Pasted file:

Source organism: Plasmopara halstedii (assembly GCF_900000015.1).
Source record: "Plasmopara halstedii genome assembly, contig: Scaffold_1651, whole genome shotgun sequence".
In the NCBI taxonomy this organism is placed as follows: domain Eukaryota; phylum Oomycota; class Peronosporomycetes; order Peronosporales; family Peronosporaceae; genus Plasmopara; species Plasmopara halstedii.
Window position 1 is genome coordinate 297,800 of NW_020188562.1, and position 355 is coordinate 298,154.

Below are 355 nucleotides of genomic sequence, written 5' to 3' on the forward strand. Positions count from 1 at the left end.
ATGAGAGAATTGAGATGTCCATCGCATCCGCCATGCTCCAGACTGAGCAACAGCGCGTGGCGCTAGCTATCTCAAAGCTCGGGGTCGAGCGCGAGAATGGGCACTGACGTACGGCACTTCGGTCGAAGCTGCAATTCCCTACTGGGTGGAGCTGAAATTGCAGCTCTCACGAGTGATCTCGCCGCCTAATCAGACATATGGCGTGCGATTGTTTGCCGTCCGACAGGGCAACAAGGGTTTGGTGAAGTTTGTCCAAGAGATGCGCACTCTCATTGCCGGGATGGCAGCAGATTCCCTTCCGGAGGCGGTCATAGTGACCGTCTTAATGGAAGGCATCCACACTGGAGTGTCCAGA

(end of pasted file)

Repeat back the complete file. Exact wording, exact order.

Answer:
Source organism: Plasmopara halstedii (assembly GCF_900000015.1).
Source record: "Plasmopara halstedii genome assembly, contig: Scaffold_1651, whole genome shotgun sequence".
In the NCBI taxonomy this organism is placed as follows: domain Eukaryota; phylum Oomycota; class Peronosporomycetes; order Peronosporales; family Peronosporaceae; genus Plasmopara; species Plasmopara halstedii.
Window position 1 is genome coordinate 297,800 of NW_020188562.1, and position 355 is coordinate 298,154.

Below are 355 nucleotides of genomic sequence, written 5' to 3' on the forward strand. Positions count from 1 at the left end.
ATGAGAGAATTGAGATGTCCATCGCATCCGCCATGCTCCAGACTGAGCAACAGCGCGTGGCGCTAGCTATCTCAAAGCTCGGGGTCGAGCGCGAGAATGGGCACTGACGTACGGCACTTCGGTCGAAGCTGCAATTCCCTACTGGGTGGAGCTGAAATTGCAGCTCTCACGAGTGATCTCGCCGCCTAATCAGACATATGGCGTGCGATTGTTTGCCGTCCGACAGGGCAACAAGGGTTTGGTGAAGTTTGTCCAAGAGATGCGCACTCTCATTGCCGGGATGGCAGCAGATTCCCTTCCGGAGGCGGTCATAGTGACCGTCTTAATGGAAGGCATCCACACTGGAGTGTCCAGA